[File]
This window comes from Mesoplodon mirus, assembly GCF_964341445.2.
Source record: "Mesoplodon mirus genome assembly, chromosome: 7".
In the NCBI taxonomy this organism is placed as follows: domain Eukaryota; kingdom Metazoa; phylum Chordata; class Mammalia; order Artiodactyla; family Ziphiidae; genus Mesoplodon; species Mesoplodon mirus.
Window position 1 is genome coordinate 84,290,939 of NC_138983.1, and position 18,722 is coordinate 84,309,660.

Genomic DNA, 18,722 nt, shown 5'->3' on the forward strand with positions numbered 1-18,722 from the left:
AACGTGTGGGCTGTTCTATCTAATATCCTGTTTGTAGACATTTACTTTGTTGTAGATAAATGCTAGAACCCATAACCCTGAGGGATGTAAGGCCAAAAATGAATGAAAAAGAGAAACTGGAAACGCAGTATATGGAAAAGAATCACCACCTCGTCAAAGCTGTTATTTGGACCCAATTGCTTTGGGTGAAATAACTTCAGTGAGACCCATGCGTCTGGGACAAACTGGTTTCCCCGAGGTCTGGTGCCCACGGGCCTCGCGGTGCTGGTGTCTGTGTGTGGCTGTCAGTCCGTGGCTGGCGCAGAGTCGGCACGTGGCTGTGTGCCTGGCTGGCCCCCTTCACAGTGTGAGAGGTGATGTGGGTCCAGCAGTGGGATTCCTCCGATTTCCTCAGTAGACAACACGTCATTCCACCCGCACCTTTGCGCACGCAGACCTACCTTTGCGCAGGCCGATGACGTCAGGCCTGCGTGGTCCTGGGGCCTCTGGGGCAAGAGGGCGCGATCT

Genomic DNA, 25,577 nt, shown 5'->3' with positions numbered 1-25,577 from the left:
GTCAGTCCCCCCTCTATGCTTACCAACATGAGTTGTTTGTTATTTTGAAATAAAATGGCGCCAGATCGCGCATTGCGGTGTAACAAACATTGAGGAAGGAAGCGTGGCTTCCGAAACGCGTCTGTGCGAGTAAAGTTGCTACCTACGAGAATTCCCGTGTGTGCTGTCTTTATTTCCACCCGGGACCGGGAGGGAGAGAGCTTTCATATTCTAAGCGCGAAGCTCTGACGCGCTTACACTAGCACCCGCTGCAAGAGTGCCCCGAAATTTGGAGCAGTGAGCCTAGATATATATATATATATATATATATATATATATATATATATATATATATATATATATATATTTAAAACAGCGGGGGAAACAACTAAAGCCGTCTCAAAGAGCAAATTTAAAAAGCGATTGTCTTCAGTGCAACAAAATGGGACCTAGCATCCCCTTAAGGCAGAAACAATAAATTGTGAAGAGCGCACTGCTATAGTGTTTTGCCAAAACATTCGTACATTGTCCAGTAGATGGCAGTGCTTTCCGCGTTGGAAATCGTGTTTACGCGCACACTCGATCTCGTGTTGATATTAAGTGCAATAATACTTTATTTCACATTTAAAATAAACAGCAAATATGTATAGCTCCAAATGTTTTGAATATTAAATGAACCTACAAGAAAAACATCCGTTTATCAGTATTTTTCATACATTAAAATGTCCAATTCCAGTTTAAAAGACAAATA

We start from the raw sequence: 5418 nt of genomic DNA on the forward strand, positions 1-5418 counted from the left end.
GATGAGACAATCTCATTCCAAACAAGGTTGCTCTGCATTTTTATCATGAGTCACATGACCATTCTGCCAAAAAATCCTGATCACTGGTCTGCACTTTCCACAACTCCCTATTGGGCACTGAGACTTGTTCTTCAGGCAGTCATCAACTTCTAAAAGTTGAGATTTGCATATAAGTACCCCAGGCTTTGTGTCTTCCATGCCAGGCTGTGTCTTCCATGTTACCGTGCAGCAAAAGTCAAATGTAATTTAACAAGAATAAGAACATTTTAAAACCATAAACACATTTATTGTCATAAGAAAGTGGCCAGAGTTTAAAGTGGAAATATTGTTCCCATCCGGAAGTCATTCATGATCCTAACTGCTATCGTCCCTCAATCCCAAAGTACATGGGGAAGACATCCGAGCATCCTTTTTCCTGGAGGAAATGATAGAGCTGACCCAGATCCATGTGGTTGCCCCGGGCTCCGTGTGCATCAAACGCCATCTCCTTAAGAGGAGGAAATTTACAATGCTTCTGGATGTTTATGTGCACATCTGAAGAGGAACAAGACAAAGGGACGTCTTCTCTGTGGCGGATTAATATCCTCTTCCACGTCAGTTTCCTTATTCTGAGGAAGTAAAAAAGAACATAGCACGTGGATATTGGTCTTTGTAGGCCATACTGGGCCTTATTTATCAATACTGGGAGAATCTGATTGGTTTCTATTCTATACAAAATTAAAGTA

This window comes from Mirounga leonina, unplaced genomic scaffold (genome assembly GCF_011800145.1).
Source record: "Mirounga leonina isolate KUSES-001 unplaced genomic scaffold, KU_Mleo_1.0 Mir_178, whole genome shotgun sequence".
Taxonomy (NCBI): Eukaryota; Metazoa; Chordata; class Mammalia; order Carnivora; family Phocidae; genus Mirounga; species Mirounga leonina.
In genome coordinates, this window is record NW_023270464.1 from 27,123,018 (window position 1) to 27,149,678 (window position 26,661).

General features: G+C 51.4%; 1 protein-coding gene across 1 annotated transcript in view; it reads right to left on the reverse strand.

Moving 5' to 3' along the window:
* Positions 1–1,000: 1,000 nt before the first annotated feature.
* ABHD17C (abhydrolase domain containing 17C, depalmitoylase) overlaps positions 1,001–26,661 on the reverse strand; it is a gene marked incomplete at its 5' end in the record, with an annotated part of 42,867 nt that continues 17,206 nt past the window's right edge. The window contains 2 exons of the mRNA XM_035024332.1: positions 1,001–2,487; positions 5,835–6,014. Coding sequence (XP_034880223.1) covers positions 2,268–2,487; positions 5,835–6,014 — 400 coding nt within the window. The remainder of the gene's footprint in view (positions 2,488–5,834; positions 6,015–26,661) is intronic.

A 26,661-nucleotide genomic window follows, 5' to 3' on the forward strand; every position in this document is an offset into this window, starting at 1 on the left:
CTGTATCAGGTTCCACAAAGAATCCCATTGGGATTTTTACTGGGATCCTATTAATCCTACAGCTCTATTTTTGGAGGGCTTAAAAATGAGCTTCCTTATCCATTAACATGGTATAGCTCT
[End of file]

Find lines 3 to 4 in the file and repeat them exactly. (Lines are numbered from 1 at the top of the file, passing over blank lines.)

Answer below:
In the NCBI taxonomy this organism is placed as follows: domain Eukaryota; kingdom Metazoa; phylum Chordata; class Mammalia; order Artiodactyla; family Ziphiidae; genus Mesoplodon; species Mesoplodon mirus.
Window position 1 is genome coordinate 84,290,939 of NC_138983.1, and position 18,722 is coordinate 84,309,660.